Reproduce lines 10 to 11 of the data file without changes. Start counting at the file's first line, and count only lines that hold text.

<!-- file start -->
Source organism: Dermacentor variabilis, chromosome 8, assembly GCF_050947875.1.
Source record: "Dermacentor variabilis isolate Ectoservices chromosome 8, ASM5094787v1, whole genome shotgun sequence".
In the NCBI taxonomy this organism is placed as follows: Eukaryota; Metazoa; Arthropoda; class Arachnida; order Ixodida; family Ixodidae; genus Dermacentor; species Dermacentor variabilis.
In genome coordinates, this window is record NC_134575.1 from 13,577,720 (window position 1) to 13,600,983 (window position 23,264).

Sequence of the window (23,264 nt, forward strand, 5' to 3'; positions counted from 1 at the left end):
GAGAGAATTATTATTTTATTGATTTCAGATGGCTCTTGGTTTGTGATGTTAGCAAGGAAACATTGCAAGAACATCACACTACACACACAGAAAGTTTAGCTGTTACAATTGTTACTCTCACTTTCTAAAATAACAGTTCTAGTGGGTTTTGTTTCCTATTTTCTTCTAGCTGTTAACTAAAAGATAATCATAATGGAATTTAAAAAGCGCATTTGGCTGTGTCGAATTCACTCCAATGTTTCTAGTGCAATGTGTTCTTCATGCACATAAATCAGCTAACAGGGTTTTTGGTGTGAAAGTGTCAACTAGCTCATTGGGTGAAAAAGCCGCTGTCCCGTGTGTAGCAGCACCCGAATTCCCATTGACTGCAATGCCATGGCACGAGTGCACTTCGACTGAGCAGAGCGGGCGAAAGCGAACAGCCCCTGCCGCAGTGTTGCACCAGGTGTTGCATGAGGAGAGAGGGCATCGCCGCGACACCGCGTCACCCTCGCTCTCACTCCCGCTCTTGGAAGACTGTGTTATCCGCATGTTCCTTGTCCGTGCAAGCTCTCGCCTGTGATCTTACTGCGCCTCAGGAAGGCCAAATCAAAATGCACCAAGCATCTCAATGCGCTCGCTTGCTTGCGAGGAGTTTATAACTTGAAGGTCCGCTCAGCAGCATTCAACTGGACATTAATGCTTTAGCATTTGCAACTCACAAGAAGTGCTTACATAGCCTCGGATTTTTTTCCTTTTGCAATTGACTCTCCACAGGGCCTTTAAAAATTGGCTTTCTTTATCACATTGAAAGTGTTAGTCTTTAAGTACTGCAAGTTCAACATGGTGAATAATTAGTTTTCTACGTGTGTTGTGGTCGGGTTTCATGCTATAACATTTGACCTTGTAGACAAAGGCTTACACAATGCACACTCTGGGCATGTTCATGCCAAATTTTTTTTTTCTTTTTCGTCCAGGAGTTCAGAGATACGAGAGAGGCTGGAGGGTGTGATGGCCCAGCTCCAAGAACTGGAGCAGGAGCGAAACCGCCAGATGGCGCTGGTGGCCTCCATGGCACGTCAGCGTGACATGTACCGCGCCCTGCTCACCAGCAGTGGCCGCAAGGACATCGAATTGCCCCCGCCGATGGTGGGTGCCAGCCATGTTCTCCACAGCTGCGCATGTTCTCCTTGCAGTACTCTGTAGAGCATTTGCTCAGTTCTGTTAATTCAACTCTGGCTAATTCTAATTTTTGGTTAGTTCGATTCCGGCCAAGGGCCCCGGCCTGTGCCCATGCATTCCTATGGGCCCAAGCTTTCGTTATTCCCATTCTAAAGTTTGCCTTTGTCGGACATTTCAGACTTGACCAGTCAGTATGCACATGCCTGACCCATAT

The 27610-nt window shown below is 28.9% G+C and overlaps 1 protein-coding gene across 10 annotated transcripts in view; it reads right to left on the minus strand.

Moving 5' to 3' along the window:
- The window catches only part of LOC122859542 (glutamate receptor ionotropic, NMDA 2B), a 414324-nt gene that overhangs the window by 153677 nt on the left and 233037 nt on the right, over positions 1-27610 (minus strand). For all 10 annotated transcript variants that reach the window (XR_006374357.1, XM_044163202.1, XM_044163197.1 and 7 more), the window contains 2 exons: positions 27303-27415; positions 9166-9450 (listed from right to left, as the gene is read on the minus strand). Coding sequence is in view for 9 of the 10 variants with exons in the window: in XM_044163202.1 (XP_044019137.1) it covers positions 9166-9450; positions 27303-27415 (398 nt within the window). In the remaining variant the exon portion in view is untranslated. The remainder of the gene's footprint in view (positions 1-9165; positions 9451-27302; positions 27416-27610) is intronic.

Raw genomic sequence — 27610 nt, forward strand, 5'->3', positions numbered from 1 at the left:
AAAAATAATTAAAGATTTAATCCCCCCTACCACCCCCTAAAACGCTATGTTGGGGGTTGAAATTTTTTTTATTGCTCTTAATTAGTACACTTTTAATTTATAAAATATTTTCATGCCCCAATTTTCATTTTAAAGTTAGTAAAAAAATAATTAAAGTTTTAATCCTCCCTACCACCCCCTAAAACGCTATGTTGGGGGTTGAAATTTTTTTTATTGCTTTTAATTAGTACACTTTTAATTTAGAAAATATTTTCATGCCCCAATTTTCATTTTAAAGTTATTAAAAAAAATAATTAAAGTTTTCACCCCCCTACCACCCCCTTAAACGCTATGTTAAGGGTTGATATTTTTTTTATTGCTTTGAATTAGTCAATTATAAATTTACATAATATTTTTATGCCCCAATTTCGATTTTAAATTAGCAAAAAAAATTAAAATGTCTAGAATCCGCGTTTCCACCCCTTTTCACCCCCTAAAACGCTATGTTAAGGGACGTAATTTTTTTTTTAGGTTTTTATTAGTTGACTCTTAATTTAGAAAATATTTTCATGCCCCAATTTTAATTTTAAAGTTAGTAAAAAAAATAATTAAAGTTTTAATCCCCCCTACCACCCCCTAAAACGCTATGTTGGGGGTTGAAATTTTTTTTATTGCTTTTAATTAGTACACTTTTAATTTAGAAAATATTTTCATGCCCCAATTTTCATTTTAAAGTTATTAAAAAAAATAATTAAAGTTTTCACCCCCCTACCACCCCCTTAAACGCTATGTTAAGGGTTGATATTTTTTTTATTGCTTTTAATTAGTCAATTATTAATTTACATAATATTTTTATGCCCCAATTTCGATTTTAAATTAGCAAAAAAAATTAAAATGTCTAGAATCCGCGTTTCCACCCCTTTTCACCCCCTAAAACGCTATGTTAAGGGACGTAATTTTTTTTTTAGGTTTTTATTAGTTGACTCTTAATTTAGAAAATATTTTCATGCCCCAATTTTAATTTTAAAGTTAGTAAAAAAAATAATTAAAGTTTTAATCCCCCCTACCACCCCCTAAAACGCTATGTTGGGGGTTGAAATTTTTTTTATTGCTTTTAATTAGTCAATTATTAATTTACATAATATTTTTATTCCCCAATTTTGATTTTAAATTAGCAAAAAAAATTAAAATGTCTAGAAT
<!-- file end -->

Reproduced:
Raw genomic sequence — 27610 nt, forward strand, 5'->3', positions numbered from 1 at the left:
AAAAATAATTAAAGATTTAATCCCCCCTACCACCCCCTAAAACGCTATGTTGGGGGTTGAAATTTTTTTTATTGCTCTTAATTAGTACACTTTTAATTTATAAAATATTTTCATGCCCCAATTTTCATTTTAAAGTTAGTAAAAAAATAATTAAAGTTTTAATCCTCCCTACCACCCCCTAAAACGCTATGTTGGGGGTTGAAATTTTTTTTATTGCTTTTAATTAGTACACTTTTAATTTAGAAAATATTTTCATGCCCCAATTTTCATTTTAAAGTTATTAAAAAAAATAATTAAAGTTTTCACCCCCCTACCACCCCCTTAAACGCTATGTTAAGGGTTGATATTTTTTTTATTGCTTTGAATTAGTCAATTATAAATTTACATAATATTTTTATGCCCCAATTTCGATTTTAAATTAGCAAAAAAAATTAAAATGTCTAGAATCCGCGTTTCCACCCCTTTTCACCCCCTAAAACGCTATGTTAAGGGACGTAATTTTTTTTTTAGGTTTTTATTAGTTGACTCTTAATTTAGAAAATATTTTCATGCCCCAATTTTAATTTTAAAGTTAGTAAAAAAAATAATTAAAGTTTTAATCCCCCCTACCACCCCCTAAAACGCTATGTTGGGGGTTGAAATTTTTTTTATTGCTTTTAATTAGTACACTTTTAATTTAGAAAATATTTTCATGCCCCAATTTTCATTTTAAAGTTATTAAAAAAAATAATTAAAGTTTTCACCCCCCTACCACCCCCTTAAACGCTATGTTAAGGGTTGATATTTTTTTTATTGCTTTTAATTAGTCAATTATTAATTTACATAATATTTTTATGCCCCAATTTCGATTTTAAATTAGCAAAAAAAATTAAAATGTCTAGAATCCGCGTTTCCACCCCTTTTCACCCCCTAAAACGCTATGTTAAGGGACGTAATTTTTTTTTTAGGTTTTTATTAGTTGACTCTTAATTTAGAAAATATTTTCATGCCCCAATTTTAATTTTAAAGTTAGTAAAAAAAATAATTAAAGTTTTAATCCCCCCTACCACCCCCTAAAACGCTATGTTGGGGGTTGAAATTTTTTTTATTGCTTTTAATTAGTCAATTATTAATTTACATAATATTTTTATTCCCCAATTTTGATTTTAAATTAGCAAAAAAAATTAAAATGTCTAGAAT